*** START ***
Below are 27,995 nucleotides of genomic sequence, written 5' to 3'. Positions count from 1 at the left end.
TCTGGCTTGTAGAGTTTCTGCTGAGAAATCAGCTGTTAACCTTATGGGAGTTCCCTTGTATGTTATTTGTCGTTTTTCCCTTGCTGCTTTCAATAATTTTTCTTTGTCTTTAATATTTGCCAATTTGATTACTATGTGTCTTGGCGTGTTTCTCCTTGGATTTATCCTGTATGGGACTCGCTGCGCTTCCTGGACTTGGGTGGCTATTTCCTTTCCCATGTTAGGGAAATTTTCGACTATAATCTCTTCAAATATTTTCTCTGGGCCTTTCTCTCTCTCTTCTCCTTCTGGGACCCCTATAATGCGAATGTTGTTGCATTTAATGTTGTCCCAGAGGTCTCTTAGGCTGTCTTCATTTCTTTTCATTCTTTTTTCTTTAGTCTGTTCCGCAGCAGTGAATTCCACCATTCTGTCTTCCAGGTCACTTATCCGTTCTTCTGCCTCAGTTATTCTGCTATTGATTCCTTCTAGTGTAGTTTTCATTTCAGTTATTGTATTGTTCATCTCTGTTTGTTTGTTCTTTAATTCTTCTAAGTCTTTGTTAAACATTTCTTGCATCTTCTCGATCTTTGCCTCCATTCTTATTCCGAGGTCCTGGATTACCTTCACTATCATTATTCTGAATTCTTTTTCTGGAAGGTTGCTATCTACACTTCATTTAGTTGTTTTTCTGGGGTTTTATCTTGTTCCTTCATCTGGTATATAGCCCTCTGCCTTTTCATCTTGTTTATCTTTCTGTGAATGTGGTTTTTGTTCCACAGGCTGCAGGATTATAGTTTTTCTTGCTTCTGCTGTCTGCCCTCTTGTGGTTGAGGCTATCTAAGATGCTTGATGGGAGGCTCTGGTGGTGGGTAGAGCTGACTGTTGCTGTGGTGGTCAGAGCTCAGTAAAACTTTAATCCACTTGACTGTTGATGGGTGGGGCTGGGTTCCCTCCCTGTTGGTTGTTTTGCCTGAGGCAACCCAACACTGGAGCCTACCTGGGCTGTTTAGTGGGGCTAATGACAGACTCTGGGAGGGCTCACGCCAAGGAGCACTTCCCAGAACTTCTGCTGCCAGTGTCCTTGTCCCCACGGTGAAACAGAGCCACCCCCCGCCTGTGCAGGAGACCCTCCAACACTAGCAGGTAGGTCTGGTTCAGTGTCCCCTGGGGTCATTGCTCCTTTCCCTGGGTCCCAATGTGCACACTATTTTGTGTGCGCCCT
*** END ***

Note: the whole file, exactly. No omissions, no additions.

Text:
Below are 27,995 nucleotides of genomic sequence, written 5' to 3'. Positions count from 1 at the left end.
TCTGGCTTGTAGAGTTTCTGCTGAGAAATCAGCTGTTAACCTTATGGGAGTTCCCTTGTATGTTATTTGTCGTTTTTCCCTTGCTGCTTTCAATAATTTTTCTTTGTCTTTAATATTTGCCAATTTGATTACTATGTGTCTTGGCGTGTTTCTCCTTGGATTTATCCTGTATGGGACTCGCTGCGCTTCCTGGACTTGGGTGGCTATTTCCTTTCCCATGTTAGGGAAATTTTCGACTATAATCTCTTCAAATATTTTCTCTGGGCCTTTCTCTCTCTCTTCTCCTTCTGGGACCCCTATAATGCGAATGTTGTTGCATTTAATGTTGTCCCAGAGGTCTCTTAGGCTGTCTTCATTTCTTTTCATTCTTTTTTCTTTAGTCTGTTCCGCAGCAGTGAATTCCACCATTCTGTCTTCCAGGTCACTTATCCGTTCTTCTGCCTCAGTTATTCTGCTATTGATTCCTTCTAGTGTAGTTTTCATTTCAGTTATTGTATTGTTCATCTCTGTTTGTTTGTTCTTTAATTCTTCTAAGTCTTTGTTAAACATTTCTTGCATCTTCTCGATCTTTGCCTCCATTCTTATTCCGAGGTCCTGGATTACCTTCACTATCATTATTCTGAATTCTTTTTCTGGAAGGTTGCTATCTACACTTCATTTAGTTGTTTTTCTGGGGTTTTATCTTGTTCCTTCATCTGGTATATAGCCCTCTGCCTTTTCATCTTGTTTATCTTTCTGTGAATGTGGTTTTTGTTCCACAGGCTGCAGGATTATAGTTTTTCTTGCTTCTGCTGTCTGCCCTCTTGTGGTTGAGGCTATCTAAGATGCTTGATGGGAGGCTCTGGTGGTGGGTAGAGCTGACTGTTGCTGTGGTGGTCAGAGCTCAGTAAAACTTTAATCCACTTGACTGTTGATGGGTGGGGCTGGGTTCCCTCCCTGTTGGTTGTTTTGCCTGAGGCAACCCAACACTGGAGCCTACCTGGGCTGTTTAGTGGGGCTAATGACAGACTCTGGGAGGGCTCACGCCAAGGAGCACTTCCCAGAACTTCTGCTGCCAGTGTCCTTGTCCCCACGGTGAAACAGAGCCACCCCCCGCCTGTGCAGGAGACCCTCCAACACTAGCAGGTAGGTCTGGTTCAGTGTCCCCTGGGGTCATTGCTCCTTTCCCTGGGTCCCAATGTGCACACTATTTTGTGTGCGCCCT